From performing artists and politicians to labor leaders and writers, a massive crowd held a rally outside the Supreme Court on Sunday in support of High Court Judge Baltasar Garzón, who has gone on trial on two occasions during the past two weeks.
Holding placards with Garzón's image under the slogan "Against the crimes of shame," the estimated several thousand people demanded that the top court stop its "persecution" of Garzón.
"The Garzón case is quickly becoming the Dreyfus case of the 21st century," said UGT secretary general Cándido Méndez, referring to the 19th-century French case of Alfred Dreyfus, immortalized by Émile Zola in his open letter, J'accuse.
"I am here to support Garzón and the law of historical memory so that they can open all the mass graves," said actress Pilar Bardem.
On Friday, Garzón was indicted by the Supreme Court for allegedly accepting money from Banco Santander to finance lectures he gave at New York University while on leave from the High Court. The case has already been thrown out on two occasions.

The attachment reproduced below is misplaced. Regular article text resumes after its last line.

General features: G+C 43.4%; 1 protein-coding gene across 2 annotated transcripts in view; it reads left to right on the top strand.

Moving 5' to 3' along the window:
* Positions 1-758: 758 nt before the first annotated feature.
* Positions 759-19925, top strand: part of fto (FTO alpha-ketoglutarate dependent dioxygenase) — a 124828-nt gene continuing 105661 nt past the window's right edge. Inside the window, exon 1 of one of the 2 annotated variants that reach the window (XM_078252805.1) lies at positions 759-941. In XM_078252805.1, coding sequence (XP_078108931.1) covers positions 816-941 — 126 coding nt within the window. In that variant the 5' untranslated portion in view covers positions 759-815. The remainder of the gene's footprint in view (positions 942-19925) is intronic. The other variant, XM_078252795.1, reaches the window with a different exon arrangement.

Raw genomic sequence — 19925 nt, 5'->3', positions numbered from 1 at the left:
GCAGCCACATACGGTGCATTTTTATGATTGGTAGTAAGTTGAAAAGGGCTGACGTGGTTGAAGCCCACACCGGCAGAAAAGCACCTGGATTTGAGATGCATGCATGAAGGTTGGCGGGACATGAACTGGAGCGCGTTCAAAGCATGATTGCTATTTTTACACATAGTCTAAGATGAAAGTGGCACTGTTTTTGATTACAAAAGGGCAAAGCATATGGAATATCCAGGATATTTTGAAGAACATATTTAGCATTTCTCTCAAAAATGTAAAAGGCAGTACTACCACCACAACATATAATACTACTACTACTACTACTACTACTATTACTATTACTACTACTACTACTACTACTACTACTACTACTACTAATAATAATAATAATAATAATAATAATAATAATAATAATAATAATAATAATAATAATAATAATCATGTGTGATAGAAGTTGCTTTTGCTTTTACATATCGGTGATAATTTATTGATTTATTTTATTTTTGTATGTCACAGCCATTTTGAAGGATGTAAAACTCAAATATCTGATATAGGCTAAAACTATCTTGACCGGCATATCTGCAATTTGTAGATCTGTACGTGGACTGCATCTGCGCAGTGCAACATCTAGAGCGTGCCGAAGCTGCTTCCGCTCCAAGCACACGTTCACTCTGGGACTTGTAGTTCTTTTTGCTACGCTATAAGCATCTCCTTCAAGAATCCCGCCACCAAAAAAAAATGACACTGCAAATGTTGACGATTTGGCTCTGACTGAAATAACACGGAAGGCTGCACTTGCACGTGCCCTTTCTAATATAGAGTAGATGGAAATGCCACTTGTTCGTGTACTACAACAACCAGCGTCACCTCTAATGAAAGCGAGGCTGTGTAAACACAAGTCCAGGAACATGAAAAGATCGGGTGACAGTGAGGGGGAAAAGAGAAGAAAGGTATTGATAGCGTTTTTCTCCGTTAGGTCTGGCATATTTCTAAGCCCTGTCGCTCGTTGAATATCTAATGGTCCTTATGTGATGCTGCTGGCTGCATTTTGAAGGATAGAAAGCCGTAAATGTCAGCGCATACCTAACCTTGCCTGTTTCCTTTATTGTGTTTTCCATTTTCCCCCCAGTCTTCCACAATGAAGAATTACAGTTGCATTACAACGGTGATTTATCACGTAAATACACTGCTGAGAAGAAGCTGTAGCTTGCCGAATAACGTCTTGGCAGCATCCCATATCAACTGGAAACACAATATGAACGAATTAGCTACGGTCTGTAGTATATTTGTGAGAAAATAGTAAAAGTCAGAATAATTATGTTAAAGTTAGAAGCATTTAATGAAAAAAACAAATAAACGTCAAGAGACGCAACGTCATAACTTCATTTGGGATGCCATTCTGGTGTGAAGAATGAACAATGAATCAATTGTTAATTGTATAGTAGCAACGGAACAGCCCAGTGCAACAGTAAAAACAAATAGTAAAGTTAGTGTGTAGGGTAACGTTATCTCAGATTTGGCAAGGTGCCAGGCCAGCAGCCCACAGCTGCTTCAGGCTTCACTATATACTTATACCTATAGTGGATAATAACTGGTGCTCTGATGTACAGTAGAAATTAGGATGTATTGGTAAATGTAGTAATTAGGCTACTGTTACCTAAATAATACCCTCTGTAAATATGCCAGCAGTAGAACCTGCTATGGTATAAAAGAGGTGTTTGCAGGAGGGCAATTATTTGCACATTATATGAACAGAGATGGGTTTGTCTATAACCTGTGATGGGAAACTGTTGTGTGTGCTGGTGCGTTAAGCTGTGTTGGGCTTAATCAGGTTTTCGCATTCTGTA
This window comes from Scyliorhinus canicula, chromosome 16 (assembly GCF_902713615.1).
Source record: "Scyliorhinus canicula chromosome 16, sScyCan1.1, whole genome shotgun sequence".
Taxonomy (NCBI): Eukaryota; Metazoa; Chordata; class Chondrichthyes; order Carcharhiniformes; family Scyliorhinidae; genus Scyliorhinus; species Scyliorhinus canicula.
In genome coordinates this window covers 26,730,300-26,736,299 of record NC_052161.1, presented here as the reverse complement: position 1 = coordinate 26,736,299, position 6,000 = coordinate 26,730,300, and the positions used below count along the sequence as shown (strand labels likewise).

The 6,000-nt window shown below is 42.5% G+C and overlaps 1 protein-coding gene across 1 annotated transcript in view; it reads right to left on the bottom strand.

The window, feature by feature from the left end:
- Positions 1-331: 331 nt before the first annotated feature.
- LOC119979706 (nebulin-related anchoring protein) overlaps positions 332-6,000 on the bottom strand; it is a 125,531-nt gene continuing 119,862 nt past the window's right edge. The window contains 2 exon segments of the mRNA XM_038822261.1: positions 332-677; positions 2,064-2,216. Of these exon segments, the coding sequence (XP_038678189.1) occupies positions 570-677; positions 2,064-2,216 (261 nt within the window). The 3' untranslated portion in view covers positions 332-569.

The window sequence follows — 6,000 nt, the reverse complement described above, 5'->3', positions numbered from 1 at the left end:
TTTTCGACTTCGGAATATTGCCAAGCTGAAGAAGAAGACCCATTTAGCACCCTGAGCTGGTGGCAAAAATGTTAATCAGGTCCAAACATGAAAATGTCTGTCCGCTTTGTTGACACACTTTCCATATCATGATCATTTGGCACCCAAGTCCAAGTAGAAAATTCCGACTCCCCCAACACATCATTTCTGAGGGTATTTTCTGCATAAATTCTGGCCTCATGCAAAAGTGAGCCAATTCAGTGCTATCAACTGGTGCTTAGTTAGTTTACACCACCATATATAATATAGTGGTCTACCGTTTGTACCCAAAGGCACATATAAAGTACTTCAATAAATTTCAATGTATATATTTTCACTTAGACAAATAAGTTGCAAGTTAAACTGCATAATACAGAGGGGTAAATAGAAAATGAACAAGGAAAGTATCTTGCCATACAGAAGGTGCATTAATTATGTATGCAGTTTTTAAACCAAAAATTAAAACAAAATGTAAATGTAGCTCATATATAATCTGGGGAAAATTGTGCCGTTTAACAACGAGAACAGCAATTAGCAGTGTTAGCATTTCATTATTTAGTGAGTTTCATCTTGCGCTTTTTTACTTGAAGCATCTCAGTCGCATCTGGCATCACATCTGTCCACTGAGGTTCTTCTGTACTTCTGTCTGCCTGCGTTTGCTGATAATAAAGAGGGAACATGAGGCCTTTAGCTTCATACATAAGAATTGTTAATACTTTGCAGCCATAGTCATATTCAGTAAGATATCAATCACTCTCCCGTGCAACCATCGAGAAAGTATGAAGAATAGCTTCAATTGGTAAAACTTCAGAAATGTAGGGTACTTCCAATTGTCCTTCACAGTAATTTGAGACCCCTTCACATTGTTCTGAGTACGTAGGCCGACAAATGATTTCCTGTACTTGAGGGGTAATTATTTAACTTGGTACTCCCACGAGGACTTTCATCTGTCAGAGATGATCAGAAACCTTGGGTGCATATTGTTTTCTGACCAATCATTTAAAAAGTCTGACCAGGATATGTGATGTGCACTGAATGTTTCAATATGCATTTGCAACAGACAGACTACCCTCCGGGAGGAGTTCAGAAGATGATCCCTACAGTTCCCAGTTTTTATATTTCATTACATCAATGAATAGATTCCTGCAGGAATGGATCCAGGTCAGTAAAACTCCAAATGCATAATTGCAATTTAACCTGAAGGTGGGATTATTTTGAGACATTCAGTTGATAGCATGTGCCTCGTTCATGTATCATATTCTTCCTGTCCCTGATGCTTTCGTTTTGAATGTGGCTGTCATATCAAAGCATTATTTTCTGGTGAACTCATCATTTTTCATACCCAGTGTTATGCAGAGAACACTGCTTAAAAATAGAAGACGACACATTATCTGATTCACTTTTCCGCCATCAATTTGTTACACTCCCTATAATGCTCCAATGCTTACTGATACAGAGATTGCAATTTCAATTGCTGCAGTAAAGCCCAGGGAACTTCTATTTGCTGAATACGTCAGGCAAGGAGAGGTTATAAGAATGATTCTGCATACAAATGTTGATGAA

Garzón, 56, went on trial last Tuesday on charges that he overstepped his bench duties by trying to open an inquiry into crimes committed during the Civil War and subsequent Franco regime. A complaint filed by the obscure rightwing union Manos Limpias alleges that Garzón purposely ignored the 1977 amnesty law.
On January 17, the Supreme Court put Garzón on trial for authorizing wiretaps of conversations between the jailed leader of the so-called Gürtel corrupt businessmen's network and their lawyers. The defendants in that case say that Garzón was trying to learn their defense strategy, but the judge claims he wanted to stop them from concealing their ill-gotten money.